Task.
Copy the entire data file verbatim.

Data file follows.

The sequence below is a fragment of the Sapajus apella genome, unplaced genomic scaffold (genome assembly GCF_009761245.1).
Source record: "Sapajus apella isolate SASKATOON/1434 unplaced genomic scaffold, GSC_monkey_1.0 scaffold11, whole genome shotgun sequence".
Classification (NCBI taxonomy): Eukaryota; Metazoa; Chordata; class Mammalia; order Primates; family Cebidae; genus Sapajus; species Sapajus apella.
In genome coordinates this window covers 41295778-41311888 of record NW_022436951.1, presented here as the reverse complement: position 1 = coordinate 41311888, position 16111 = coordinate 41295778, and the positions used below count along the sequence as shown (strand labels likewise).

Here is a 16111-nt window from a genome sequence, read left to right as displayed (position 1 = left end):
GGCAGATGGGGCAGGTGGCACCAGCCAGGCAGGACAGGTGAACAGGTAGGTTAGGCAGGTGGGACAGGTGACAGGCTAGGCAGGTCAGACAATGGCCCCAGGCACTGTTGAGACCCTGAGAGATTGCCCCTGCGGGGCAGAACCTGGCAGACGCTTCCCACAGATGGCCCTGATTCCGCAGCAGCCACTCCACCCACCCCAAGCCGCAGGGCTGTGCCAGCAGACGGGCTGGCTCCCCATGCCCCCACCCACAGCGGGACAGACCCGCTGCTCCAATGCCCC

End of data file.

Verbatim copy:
The sequence below is a fragment of the Sapajus apella genome, unplaced genomic scaffold (genome assembly GCF_009761245.1).
Source record: "Sapajus apella isolate SASKATOON/1434 unplaced genomic scaffold, GSC_monkey_1.0 scaffold11, whole genome shotgun sequence".
Classification (NCBI taxonomy): Eukaryota; Metazoa; Chordata; class Mammalia; order Primates; family Cebidae; genus Sapajus; species Sapajus apella.
In genome coordinates this window covers 41295778-41311888 of record NW_022436951.1, presented here as the reverse complement: position 1 = coordinate 41311888, position 16111 = coordinate 41295778, and the positions used below count along the sequence as shown (strand labels likewise).

Here is a 16111-nt window from a genome sequence, read left to right as displayed (position 1 = left end):
GGCAGATGGGGCAGGTGGCACCAGCCAGGCAGGACAGGTGAACAGGTAGGTTAGGCAGGTGGGACAGGTGACAGGCTAGGCAGGTCAGACAATGGCCCCAGGCACTGTTGAGACCCTGAGAGATTGCCCCTGCGGGGCAGAACCTGGCAGACGCTTCCCACAGATGGCCCTGATTCCGCAGCAGCCACTCCACCCACCCCAAGCCGCAGGGCTGTGCCAGCAGACGGGCTGGCTCCCCATGCCCCCACCCACAGCGGGACAGACCCGCTGCTCCAATGCCCC